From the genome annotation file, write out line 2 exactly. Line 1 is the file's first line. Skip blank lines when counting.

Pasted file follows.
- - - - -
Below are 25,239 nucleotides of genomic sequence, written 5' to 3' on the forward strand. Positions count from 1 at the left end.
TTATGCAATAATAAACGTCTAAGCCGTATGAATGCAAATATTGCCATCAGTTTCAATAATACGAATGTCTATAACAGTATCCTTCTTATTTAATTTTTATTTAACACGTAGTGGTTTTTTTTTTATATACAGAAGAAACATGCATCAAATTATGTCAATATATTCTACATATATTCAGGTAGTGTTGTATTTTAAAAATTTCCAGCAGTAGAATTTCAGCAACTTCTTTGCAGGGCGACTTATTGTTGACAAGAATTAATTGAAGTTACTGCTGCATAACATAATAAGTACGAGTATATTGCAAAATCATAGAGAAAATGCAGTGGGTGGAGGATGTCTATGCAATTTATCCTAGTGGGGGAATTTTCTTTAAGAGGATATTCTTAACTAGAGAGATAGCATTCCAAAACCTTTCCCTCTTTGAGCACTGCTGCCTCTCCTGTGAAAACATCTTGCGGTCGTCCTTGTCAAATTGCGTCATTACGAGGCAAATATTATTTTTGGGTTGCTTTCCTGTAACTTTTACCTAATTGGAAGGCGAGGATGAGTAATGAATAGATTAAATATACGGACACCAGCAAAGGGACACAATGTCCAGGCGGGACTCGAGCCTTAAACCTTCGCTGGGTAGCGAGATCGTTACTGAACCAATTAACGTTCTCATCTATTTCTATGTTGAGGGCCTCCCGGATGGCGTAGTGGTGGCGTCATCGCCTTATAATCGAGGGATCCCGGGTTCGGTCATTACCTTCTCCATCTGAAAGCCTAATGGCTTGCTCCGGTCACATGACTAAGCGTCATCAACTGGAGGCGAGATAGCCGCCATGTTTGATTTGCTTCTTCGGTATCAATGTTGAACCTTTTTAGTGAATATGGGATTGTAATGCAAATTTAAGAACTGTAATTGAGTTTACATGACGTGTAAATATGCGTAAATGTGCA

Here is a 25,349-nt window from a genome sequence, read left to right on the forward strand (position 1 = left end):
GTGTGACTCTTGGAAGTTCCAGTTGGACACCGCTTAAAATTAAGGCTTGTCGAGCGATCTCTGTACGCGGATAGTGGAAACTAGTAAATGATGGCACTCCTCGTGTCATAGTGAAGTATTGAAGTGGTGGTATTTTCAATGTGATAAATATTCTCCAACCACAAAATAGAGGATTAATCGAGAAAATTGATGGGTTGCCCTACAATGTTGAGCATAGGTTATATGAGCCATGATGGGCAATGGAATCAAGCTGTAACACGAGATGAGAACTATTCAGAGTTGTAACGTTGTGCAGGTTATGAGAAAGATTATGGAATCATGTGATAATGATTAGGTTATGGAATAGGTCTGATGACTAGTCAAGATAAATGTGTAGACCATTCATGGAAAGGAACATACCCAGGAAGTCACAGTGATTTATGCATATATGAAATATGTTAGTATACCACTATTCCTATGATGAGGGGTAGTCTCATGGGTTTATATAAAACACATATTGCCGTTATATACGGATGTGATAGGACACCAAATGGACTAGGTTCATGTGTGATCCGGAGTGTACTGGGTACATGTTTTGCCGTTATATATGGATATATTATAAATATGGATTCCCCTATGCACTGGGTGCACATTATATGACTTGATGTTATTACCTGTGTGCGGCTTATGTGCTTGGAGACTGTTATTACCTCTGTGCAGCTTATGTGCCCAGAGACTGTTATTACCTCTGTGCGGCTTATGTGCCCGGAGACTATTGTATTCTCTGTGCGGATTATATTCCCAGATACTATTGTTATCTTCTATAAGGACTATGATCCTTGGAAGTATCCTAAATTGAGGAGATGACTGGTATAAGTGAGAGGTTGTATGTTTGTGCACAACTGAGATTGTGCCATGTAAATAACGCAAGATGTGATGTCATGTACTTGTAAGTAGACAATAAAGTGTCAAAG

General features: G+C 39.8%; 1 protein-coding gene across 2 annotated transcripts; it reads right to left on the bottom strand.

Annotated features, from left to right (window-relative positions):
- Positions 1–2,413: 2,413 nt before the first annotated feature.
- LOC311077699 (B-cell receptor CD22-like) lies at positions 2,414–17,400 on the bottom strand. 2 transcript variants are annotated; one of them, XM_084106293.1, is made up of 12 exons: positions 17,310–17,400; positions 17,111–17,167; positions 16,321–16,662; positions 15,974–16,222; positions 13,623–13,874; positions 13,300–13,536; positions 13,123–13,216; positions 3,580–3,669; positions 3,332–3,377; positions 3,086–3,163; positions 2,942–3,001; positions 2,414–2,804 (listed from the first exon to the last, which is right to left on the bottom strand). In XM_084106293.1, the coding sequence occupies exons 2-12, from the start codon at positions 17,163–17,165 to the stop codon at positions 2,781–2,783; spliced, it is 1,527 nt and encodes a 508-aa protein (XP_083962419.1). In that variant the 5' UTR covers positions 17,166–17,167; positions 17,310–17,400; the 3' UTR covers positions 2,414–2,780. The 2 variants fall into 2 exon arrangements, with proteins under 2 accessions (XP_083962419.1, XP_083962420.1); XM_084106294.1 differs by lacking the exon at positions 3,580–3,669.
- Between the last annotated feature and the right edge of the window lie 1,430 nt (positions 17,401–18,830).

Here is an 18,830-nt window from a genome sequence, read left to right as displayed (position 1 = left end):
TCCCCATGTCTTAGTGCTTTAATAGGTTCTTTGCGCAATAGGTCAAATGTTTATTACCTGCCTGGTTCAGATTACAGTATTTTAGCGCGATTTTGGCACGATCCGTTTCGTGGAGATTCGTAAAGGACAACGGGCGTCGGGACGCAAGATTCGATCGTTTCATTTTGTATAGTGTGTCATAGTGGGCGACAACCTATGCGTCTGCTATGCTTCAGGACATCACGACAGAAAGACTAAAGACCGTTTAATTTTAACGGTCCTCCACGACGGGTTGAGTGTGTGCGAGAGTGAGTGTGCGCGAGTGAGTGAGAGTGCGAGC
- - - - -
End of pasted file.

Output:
TTATGCAATAATAAACGTCTAAGCCGTATGAATGCAAATATTGCCATCAGTTTCAATAATACGAATGTCTATAACAGTATCCTTCTTATTTAATTTTTATTTAACACGTAGTGGTTTTTTTTTTATATACAGAAGAAACATGCATCAAATTATGTCAATATATTCTACATATATTCAGGTAGTGTTGTATTTTAAAAATTTCCAGCAGTAGAATTTCAGCAACTTCTTTGCAGGGCGACTTATTGTTGACAAGAATTAATTGAAGTTACTGCTGCATAACATAATAAGTACGAGTATATTGCAAAATCATAGAGAAAATGCAGTGGGTGGAGGATGTCTATGCAATTTATCCTAGTGGGGGAATTTTCTTTAAGAGGATATTCTTAACTAGAGAGATAGCATTCCAAAACCTTTCCCTCTTTGAGCACTGCTGCCTCTCCTGTGAAAACATCTTGCGGTCGTCCTTGTCAAATTGCGTCATTACGAGGCAAATATTATTTTTGGGTTGCTTTCCTGTAACTTTTACCTAATTGGAAGGCGAGGATGAGTAATGAATAGATTAAATATACGGACACCAGCAAAGGGACACAATGTCCAGGCGGGACTCGAGCCTTAAACCTTCGCTGGGTAGCGAGATCGTTACTGAACCAATTAACGTTCTCATCTATTTCTATGTTGAGGGCCTCCCGGATGGCGTAGTGGTGGCGTCATCGCCTTATAATCGAGGGATCCCGGGTTCGGTCATTACCTTCTCCATCTGAAAGCCTAATGGCTTGCTCCGGTCACATGACTAAGCGTCATCAACTGGAGGCGAGATAGCCGCCATGTTTGATTTGCTTCTTCGGTATCAATGTTGAACCTTTTTAGTGAATATGGGATTGTAATGCAAATTTAAGAACTGTAATTGAGTTTACATGACGTGTAAATATGCGTAAATGTGCA